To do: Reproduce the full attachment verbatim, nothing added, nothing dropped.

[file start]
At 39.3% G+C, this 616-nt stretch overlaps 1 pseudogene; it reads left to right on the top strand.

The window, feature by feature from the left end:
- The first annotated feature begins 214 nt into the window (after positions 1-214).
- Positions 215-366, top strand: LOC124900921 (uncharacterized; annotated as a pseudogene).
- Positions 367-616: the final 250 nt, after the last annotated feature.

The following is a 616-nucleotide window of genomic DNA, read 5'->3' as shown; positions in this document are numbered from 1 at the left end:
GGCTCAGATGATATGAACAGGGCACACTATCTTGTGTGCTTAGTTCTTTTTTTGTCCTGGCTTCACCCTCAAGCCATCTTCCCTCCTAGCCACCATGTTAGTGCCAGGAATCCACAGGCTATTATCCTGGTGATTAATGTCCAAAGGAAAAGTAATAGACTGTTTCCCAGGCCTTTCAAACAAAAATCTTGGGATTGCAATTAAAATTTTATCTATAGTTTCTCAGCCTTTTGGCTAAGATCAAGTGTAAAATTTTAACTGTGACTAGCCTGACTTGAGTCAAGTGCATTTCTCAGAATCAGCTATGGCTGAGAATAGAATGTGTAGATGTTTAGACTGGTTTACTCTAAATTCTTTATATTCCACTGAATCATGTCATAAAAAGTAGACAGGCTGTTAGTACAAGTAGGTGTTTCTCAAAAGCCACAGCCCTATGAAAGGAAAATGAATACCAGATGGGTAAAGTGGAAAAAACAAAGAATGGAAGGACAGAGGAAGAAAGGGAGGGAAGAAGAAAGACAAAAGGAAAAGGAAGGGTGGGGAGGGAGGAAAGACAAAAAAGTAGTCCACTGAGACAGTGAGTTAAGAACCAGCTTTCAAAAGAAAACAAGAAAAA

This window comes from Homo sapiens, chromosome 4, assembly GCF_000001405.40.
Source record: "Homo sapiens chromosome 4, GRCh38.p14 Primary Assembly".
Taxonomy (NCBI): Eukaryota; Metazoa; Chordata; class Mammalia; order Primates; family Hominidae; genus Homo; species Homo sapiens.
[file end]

At 39.3% G+C, this 616-nt stretch overlaps 1 pseudogene; it reads left to right on the top strand.

The window, feature by feature from the left end:
- The first annotated feature begins 214 nt into the window (after positions 1-214).
- Positions 215-366, top strand: LOC124900921 (uncharacterized; annotated as a pseudogene).
- Positions 367-616: the final 250 nt, after the last annotated feature.

The following is a 616-nucleotide window of genomic DNA, read 5'->3' as shown; positions in this document are numbered from 1 at the left end:
GGCTCAGATGATATGAACAGGGCACACTATCTTGTGTGCTTAGTTCTTTTTTTGTCCTGGCTTCACCCTCAAGCCATCTTCCCTCCTAGCCACCATGTTAGTGCCAGGAATCCACAGGCTATTATCCTGGTGATTAATGTCCAAAGGAAAAGTAATAGACTGTTTCCCAGGCCTTTCAAACAAAAATCTTGGGATTGCAATTAAAATTTTATCTATAGTTTCTCAGCCTTTTGGCTAAGATCAAGTGTAAAATTTTAACTGTGACTAGCCTGACTTGAGTCAAGTGCATTTCTCAGAATCAGCTATGGCTGAGAATAGAATGTGTAGATGTTTAGACTGGTTTACTCTAAATTCTTTATATTCCACTGAATCATGTCATAAAAAGTAGACAGGCTGTTAGTACAAGTAGGTGTTTCTCAAAAGCCACAGCCCTATGAAAGGAAAATGAATACCAGATGGGTAAAGTGGAAAAAACAAAGAATGGAAGGACAGAGGAAGAAAGGGAGGGAAGAAGAAAGACAAAAGGAAAAGGAAGGGTGGGGAGGGAGGAAAGACAAAAAAGTAGTCCACTGAGACAGTGAGTTAAGAACCAGCTTTCAAAAGAAAACAAGAAAAA

This window comes from Homo sapiens, chromosome 4, assembly GCF_000001405.40.
Source record: "Homo sapiens chromosome 4, GRCh38.p14 Primary Assembly".
Taxonomy (NCBI): Eukaryota; Metazoa; Chordata; class Mammalia; order Primates; family Hominidae; genus Homo; species Homo sapiens.